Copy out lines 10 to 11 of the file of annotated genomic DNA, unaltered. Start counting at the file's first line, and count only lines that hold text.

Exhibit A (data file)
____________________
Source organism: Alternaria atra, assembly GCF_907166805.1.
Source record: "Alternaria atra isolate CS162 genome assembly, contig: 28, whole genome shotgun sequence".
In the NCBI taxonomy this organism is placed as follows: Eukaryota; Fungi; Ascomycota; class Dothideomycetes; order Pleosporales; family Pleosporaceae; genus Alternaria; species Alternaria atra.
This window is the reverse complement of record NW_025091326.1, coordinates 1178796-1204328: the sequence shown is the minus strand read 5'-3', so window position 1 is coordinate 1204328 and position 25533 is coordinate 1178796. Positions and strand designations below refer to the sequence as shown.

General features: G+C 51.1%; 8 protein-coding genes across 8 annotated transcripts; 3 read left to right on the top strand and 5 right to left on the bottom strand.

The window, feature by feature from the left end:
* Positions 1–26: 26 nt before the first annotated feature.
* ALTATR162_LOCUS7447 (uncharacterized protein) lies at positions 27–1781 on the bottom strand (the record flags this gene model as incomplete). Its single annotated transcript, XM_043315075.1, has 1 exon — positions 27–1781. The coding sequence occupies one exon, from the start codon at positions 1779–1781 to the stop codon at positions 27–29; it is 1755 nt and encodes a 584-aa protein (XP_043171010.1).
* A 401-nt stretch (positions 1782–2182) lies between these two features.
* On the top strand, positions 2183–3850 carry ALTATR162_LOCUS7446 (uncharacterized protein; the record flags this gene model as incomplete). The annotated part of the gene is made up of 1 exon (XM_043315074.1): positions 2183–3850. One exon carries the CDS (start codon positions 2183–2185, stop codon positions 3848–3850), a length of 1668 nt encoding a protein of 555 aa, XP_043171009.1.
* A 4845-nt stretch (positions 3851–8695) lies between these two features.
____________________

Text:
* On the top strand, positions 2183–3850 carry ALTATR162_LOCUS7446 (uncharacterized protein; the record flags this gene model as incomplete). The annotated part of the gene is made up of 1 exon (XM_043315074.1): positions 2183–3850. One exon carries the CDS (start codon positions 2183–2185, stop codon positions 3848–3850), a length of 1668 nt encoding a protein of 555 aa, XP_043171009.1.
* A 4845-nt stretch (positions 3851–8695) lies between these two features.